New BlackBerry tool to support iPhone and Android

@CNNMoneyTech December 1, 2011: 2:31 PM ET

NEW YORK (CNNMoney) -- As a growing number of people bring their iPhones, iPads and Android devices to work, BlackBerry maker Research In Motion wants to make sure it still has a place in the office technology landscape.

That's why RIM (RIMM) this week unveiled a new experimental product that will support iPhone and Android devices. The software, aimed at corporate IT departments, is called BlackBerry Mobile Fusion, and it will allow tech support staff to manage multiple mobile devices through the same interface.

It's an acknowledgement by the Canadian device maker that its once ubiquitous phones have been supplanted by the more popular and consumer-friendly smartphones made by Apple (AAPL, Fortune 500) or running Google's (GOOG, Fortune 500) software.

"Ford popularized the car, but now we have lots of manufacturers making lots of good automobiles," said David Heit, RIM's director of enterprise product management. "As long as we have individual choice, we'll make individual choices, and iOS and Android devices are the most popular now."

That's an understatement. BlackBerry devices' popularity has taken a stunning dive off a cliff over the past two years. In late 2009, BlackBerry controlled 20% of the global smartphone market according to IDC and 43% of the U.S. market, according to comScore. Now, BlackBerry maintains just 10% of the global market and 19% of the U.S.

During the same time, Android device leaders Samsung and HTC combined for nearly 40% of the global market. Apple controls 15%.

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Making matters worse for RIM, its PlayBook tablet has not been well received, and its next-generation devices have faced severe delays in getting to market.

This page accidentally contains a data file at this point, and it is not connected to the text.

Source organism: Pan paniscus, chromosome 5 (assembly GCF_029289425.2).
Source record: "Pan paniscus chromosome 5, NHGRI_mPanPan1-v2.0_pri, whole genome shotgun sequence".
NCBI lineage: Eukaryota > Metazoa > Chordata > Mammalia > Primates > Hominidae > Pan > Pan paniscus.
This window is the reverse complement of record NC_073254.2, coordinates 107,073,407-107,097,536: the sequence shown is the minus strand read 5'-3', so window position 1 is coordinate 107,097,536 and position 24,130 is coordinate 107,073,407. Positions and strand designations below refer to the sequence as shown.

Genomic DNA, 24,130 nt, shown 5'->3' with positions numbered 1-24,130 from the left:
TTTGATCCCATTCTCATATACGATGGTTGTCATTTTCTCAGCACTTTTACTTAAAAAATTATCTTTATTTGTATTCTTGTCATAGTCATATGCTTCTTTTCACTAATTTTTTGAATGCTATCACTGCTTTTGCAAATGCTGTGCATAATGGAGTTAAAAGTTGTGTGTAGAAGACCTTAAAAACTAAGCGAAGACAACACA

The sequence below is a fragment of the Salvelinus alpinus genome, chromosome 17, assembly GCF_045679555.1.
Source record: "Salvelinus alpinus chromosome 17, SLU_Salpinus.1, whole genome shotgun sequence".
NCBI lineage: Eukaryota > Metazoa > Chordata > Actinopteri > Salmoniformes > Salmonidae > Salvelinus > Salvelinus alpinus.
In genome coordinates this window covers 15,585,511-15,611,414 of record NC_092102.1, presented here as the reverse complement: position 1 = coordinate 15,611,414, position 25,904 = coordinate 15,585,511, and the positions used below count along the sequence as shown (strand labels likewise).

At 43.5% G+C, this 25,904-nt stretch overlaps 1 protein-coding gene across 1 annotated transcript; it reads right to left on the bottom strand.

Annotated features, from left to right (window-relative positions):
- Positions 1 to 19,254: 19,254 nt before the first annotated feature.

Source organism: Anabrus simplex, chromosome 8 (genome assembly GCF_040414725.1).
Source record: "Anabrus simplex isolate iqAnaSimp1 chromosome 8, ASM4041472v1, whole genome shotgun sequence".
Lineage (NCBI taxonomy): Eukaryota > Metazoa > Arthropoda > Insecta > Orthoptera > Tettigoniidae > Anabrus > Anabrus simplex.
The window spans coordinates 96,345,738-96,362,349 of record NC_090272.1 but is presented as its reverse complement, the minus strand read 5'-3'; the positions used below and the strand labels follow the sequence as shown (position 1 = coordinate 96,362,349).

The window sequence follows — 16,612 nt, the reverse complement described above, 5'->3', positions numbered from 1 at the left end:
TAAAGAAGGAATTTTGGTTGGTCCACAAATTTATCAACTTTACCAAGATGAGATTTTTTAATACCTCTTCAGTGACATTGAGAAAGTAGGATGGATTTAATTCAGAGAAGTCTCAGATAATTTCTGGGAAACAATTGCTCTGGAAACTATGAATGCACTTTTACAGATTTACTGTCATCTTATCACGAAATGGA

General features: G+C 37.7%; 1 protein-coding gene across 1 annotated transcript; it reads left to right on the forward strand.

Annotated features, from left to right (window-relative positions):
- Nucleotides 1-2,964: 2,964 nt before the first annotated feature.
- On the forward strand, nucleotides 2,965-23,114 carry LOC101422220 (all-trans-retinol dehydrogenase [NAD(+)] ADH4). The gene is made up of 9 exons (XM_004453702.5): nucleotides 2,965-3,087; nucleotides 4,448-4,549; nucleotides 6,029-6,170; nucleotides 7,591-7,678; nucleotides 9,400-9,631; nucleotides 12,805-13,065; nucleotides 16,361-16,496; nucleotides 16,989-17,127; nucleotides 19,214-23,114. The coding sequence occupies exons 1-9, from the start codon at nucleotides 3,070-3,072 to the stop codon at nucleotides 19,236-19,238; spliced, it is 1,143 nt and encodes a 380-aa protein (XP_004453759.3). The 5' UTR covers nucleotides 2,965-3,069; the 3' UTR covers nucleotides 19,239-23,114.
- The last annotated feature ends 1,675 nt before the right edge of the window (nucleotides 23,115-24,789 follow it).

Rather than throw in the towel, RIM turned to what many analysts consider the company's crown jewels: its security software for the corporate world. Though Android and Apple devices have grown more popular in businesses, analysts agree that BlackBerry phones are the most secure.

"I think this is part of a newfound pragmatism around how to approach this market," said Al Hilwa, analyst at IDC. "Doubling down on the enterprise is close to RIM's knitting and will help it maintain a strong niche from which it can roll out a longer-term transition."

Currently, RIM offers the BlackBerry Enterprise server tool for IT departments to manage the BlackBerry phones on their network. But tech support staff have to use a different tool for iPhones or Android devices.

Mobile Fusion, which is currently being tested with a handful of clients and is expected to be released to the public in March, will allow IT departments to perform all those tasks for all company-owned and employee-owned devices from one Web-based console.

RIM's Heit adamantly insisted that Mobile Fusion was not indicative of the company shifting its strategy away from hardware -- or from its core BlackBerry devices.

"From a hardware prospective, what we're doing is still extremely relevant," he said. "We have a wide global footprint. The question becomes what's most important to you in a smartphone: Internet browsing, work or games. That is becoming the key thing in choosing a smartphone." To top of page